As of November 1, doctors in the United Kingdom will be able to prescribe marijuana for medicinal purposes. The public court cases of two epileptic patients aided in pressuring the UK government to change its strict marijuana policy.
The change was announced by UK Home Security official Sajid Javid, who, last summer, called upon the government to review marijuana-derived products, reports The New York Times. He called for the review following the confiscation of a 12-year-old boy’s marijuana-derived epilepsy medication.
Javid’s office determined on July 1 that senior clinicians will be able to prescribe the medicines (marijuana) to patients with an exceptional clinical need.
“Having been moved by heartbreaking cases involving sick children, it was important to me that we took swift action to help those who can benefit from medicinal cannabis,” Javid said. “We have now delivered on our promise and specialist doctors will have the option to prescribe these products where there is a real need.”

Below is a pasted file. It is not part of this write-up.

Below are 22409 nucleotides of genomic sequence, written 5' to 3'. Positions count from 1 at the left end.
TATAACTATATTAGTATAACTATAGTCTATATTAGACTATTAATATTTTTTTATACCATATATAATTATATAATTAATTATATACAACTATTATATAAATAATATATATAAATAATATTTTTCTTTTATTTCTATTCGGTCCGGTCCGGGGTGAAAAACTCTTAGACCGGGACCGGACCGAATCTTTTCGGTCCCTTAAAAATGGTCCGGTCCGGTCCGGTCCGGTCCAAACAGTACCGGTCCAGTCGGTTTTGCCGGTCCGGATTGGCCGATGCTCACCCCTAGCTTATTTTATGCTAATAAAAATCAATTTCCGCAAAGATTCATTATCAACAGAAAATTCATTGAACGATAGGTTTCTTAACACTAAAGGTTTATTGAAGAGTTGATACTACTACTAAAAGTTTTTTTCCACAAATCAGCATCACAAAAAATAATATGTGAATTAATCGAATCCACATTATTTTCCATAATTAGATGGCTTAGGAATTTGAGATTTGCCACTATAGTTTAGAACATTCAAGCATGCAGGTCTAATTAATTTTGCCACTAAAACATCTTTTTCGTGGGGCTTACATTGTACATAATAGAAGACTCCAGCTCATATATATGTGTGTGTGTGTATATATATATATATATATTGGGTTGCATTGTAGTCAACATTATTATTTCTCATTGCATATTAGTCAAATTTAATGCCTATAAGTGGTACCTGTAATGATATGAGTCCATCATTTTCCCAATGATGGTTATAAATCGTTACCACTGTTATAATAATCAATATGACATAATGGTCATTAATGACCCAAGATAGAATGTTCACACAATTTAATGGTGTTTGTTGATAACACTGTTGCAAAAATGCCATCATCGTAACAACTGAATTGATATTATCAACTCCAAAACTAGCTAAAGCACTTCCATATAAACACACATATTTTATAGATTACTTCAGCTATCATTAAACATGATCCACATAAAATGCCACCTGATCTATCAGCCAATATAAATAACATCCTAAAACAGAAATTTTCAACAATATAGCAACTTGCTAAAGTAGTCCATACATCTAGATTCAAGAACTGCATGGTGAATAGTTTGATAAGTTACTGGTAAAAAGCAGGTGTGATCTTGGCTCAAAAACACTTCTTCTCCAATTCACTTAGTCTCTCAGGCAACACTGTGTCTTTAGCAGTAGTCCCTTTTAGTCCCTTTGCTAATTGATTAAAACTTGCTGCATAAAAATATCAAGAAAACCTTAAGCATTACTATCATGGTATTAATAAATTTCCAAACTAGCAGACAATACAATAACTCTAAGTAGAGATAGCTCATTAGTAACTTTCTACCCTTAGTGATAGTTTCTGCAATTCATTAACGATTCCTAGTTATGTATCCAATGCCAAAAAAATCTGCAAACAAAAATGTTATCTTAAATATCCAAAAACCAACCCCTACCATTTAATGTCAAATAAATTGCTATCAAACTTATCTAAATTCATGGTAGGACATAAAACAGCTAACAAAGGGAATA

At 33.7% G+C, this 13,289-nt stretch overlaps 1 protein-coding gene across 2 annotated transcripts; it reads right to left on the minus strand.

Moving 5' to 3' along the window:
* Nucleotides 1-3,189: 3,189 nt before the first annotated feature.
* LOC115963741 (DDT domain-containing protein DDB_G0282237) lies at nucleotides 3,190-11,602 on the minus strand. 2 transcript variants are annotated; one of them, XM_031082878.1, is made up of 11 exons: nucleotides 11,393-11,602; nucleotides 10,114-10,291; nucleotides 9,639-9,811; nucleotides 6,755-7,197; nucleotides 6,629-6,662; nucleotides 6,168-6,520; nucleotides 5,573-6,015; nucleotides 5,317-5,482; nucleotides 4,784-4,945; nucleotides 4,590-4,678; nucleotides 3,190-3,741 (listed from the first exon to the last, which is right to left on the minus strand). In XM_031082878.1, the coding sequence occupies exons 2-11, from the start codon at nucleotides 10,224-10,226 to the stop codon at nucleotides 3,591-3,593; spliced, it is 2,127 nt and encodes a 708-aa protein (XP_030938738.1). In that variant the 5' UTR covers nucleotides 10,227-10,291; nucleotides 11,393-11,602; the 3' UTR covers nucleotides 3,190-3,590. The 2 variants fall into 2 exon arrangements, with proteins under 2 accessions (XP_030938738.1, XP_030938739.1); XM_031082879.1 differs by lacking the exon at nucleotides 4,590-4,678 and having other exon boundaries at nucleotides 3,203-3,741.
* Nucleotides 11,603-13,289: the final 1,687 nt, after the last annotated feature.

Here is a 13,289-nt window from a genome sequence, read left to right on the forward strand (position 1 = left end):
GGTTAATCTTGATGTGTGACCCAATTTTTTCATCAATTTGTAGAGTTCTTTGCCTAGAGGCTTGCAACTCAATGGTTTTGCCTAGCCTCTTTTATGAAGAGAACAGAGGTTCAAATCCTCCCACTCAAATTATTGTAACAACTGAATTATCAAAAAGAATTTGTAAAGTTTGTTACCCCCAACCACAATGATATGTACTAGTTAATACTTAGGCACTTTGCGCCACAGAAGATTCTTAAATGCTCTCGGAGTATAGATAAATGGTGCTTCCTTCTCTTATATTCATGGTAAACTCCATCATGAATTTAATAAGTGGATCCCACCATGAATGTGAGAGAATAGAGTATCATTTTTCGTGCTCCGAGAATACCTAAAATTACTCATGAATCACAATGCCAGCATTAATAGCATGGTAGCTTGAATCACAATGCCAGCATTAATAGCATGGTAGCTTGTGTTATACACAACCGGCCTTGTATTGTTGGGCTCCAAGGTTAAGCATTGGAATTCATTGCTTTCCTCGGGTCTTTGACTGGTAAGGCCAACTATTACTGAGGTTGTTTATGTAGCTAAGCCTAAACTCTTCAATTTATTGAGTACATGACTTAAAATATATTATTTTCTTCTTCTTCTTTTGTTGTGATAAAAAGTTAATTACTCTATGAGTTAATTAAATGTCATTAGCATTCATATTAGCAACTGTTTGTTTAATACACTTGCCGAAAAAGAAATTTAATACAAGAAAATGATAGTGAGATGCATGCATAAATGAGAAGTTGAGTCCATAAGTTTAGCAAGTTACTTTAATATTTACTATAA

Those battling the British government in court were given a special (but temporary) license to use and possess their marijuana medicine earlier this summer.
Patients’ symptoms must not be well controlled by traditional therapies or medications to qualify for the use of marijuana. The policy states that medical marijuana may be prescribed “only when the patient has an unmet special clinical need that cannot be met by licensed products.”
The new policy applies to residents of:
- Northern Ireland
The possession of marijuana will remain illegal in the UK without a doctor’s authorization.